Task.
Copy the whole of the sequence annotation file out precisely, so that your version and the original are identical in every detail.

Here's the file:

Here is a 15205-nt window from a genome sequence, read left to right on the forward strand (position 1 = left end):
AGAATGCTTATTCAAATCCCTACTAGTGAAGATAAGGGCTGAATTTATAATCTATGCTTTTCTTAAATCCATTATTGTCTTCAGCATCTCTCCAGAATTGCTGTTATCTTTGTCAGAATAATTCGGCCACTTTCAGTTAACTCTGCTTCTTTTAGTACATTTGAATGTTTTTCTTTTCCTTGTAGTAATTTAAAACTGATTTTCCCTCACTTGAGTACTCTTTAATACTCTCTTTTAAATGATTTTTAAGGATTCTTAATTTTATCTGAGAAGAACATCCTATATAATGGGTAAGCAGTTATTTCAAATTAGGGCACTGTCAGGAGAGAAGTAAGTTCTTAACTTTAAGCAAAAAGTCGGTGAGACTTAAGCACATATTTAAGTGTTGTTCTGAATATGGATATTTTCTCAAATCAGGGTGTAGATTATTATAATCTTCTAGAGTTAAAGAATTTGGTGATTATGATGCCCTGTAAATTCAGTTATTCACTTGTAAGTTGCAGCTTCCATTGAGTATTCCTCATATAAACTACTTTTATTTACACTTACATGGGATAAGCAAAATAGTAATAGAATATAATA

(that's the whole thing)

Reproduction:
Here is a 15205-nt window from a genome sequence, read left to right on the forward strand (position 1 = left end):
AGAATGCTTATTCAAATCCCTACTAGTGAAGATAAGGGCTGAATTTATAATCTATGCTTTTCTTAAATCCATTATTGTCTTCAGCATCTCTCCAGAATTGCTGTTATCTTTGTCAGAATAATTCGGCCACTTTCAGTTAACTCTGCTTCTTTTAGTACATTTGAATGTTTTTCTTTTCCTTGTAGTAATTTAAAACTGATTTTCCCTCACTTGAGTACTCTTTAATACTCTCTTTTAAATGATTTTTAAGGATTCTTAATTTTATCTGAGAAGAACATCCTATATAATGGGTAAGCAGTTATTTCAAATTAGGGCACTGTCAGGAGAGAAGTAAGTTCTTAACTTTAAGCAAAAAGTCGGTGAGACTTAAGCACATATTTAAGTGTTGTTCTGAATATGGATATTTTCTCAAATCAGGGTGTAGATTATTATAATCTTCTAGAGTTAAAGAATTTGGTGATTATGATGCCCTGTAAATTCAGTTATTCACTTGTAAGTTGCAGCTTCCATTGAGTATTCCTCATATAAACTACTTTTATTTACACTTACATGGGATAAGCAAAATAGTAATAGAATATAATA